Tales of the Lost
Fremont Street Experience
Fremont Street, Glitter Gulch, Old Vegas, home of the Golden Nugget, Binion’s Horseshoe, and Golden Gate Casinos. The section of Fremont Street that makes up the Fremont Street Experience is not very long, but is the heart of where Las Vegas got its start in 1905.
When it was incorporated as a city in 1911, the intersection of Fremont and Main was at the heart of the oasis in the desert. Fremont itself is home to several Las Vegas Firsts: first paved street, first traffic light, first elevator (at the Apache Hotel), first high-rise hotel, received the first gaming license, first carpeted casino (Binion’s Horseshoe), and first structure designed from the ground-up to be a casino (Golden Nugget).
Fast forward to 1993. Las Vegas City Council passed an ordinance that closed off the section of Fremont between Las Vegas Boulevard and Main Street to vehicular traffic, transforming the space into a pedestrian mall by fall of 1994. Because the desert can be unforgiving in the middle of summer, plans began to build a canopy of lights to cover the street. But that wasn’t enough.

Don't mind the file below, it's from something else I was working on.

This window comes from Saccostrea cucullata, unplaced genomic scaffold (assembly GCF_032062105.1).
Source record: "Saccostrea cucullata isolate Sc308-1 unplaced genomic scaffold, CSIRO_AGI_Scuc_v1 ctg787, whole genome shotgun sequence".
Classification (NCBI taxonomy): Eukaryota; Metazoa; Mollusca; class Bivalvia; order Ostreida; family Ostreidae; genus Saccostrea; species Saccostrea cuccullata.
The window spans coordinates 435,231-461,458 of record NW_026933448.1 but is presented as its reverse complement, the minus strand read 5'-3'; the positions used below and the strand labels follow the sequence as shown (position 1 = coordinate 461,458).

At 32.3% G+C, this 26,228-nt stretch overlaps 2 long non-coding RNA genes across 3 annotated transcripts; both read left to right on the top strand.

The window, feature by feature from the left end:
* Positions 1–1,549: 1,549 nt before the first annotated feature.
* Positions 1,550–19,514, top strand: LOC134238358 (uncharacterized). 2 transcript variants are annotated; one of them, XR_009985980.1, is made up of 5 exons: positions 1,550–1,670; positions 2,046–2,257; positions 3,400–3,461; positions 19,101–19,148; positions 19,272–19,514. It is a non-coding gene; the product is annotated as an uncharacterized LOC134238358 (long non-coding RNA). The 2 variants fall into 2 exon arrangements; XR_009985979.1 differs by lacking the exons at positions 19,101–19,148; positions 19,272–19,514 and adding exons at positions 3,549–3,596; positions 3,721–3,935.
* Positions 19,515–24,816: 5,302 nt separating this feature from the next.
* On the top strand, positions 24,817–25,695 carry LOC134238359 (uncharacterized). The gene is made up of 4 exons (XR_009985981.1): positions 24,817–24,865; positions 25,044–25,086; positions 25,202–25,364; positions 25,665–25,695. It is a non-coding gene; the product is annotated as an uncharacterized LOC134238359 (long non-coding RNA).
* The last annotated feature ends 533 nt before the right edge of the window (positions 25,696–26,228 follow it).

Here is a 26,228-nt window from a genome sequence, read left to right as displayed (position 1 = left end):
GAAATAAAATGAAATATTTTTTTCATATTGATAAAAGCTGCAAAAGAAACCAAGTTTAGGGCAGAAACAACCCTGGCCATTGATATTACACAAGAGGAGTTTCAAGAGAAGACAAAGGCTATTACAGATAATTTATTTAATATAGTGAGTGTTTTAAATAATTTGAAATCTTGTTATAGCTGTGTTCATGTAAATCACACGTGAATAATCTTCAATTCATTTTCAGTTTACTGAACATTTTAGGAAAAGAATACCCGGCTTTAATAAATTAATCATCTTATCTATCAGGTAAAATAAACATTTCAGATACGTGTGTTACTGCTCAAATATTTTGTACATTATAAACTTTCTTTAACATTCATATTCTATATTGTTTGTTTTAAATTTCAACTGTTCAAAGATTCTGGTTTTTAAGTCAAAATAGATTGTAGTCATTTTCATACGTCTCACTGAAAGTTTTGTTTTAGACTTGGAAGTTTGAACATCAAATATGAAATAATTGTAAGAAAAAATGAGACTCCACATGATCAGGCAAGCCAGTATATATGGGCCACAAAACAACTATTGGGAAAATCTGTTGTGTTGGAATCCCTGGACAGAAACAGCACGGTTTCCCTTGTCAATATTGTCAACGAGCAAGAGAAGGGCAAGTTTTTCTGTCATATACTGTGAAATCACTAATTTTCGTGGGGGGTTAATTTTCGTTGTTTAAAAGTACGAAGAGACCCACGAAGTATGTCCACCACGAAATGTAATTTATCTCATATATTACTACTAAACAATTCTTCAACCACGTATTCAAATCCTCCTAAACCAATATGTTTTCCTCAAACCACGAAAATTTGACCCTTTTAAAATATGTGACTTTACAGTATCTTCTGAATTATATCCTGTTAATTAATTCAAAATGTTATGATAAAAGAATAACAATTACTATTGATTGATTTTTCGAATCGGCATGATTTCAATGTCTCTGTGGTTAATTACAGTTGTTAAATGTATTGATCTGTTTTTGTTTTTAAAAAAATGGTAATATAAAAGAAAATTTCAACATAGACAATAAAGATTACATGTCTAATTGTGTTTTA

Viva Vision was designed to provide a synchronized light and music show on the canopy that sits 90 feet above pedestrians below. The projection surface is considered to be the largest screen in the world, spanning a total of 1500 feet between Main Street and the Strip. The “screen” on the canopy contains 12.5 million synchronized LED lamps, 180 strobes, and 8 robotic mirrors per block.
As if the light show wasn’t enough, on any given night, you can expect to see as many as 9 bands perform live music on the 2 outdoor stages. There’s a reason that the average daily attendance at the Fremont Street Experience is around 25,000 people.